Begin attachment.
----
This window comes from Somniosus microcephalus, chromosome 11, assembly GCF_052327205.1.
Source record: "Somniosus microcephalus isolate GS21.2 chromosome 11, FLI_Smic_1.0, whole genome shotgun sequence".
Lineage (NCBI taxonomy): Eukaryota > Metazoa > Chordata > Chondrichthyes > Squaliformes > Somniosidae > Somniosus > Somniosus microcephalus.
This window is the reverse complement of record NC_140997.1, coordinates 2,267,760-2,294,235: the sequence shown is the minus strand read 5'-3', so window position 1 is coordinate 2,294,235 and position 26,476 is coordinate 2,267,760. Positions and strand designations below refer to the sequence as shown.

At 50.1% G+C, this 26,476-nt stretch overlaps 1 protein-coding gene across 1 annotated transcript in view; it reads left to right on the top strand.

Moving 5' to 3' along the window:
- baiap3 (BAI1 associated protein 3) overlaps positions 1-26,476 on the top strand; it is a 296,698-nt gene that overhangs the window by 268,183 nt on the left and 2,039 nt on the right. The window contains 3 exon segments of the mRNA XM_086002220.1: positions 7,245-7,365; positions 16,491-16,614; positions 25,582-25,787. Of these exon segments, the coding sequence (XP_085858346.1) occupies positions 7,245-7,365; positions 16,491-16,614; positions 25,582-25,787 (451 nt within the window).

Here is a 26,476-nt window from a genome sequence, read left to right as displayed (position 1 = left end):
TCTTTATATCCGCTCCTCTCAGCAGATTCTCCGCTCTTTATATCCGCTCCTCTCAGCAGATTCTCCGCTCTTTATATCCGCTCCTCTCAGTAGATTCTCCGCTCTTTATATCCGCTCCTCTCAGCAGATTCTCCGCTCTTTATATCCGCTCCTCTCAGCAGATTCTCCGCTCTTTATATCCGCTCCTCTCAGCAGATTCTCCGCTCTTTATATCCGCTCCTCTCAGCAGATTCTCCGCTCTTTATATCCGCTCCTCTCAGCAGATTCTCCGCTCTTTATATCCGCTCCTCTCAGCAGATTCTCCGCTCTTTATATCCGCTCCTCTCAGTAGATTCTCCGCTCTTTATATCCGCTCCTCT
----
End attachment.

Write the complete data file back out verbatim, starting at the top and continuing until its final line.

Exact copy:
This window comes from Somniosus microcephalus, chromosome 11, assembly GCF_052327205.1.
Source record: "Somniosus microcephalus isolate GS21.2 chromosome 11, FLI_Smic_1.0, whole genome shotgun sequence".
Lineage (NCBI taxonomy): Eukaryota > Metazoa > Chordata > Chondrichthyes > Squaliformes > Somniosidae > Somniosus > Somniosus microcephalus.
This window is the reverse complement of record NC_140997.1, coordinates 2,267,760-2,294,235: the sequence shown is the minus strand read 5'-3', so window position 1 is coordinate 2,294,235 and position 26,476 is coordinate 2,267,760. Positions and strand designations below refer to the sequence as shown.

At 50.1% G+C, this 26,476-nt stretch overlaps 1 protein-coding gene across 1 annotated transcript in view; it reads left to right on the top strand.

Moving 5' to 3' along the window:
- baiap3 (BAI1 associated protein 3) overlaps positions 1-26,476 on the top strand; it is a 296,698-nt gene that overhangs the window by 268,183 nt on the left and 2,039 nt on the right. The window contains 3 exon segments of the mRNA XM_086002220.1: positions 7,245-7,365; positions 16,491-16,614; positions 25,582-25,787. Of these exon segments, the coding sequence (XP_085858346.1) occupies positions 7,245-7,365; positions 16,491-16,614; positions 25,582-25,787 (451 nt within the window).

Here is a 26,476-nt window from a genome sequence, read left to right as displayed (position 1 = left end):
TCTTTATATCCGCTCCTCTCAGCAGATTCTCCGCTCTTTATATCCGCTCCTCTCAGCAGATTCTCCGCTCTTTATATCCGCTCCTCTCAGTAGATTCTCCGCTCTTTATATCCGCTCCTCTCAGCAGATTCTCCGCTCTTTATATCCGCTCCTCTCAGCAGATTCTCCGCTCTTTATATCCGCTCCTCTCAGCAGATTCTCCGCTCTTTATATCCGCTCCTCTCAGCAGATTCTCCGCTCTTTATATCCGCTCCTCTCAGCAGATTCTCCGCTCTTTATATCCGCTCCTCTCAGCAGATTCTCCGCTCTTTATATCCGCTCCTCTCAGTAGATTCTCCGCTCTTTATATCCGCTCCTCT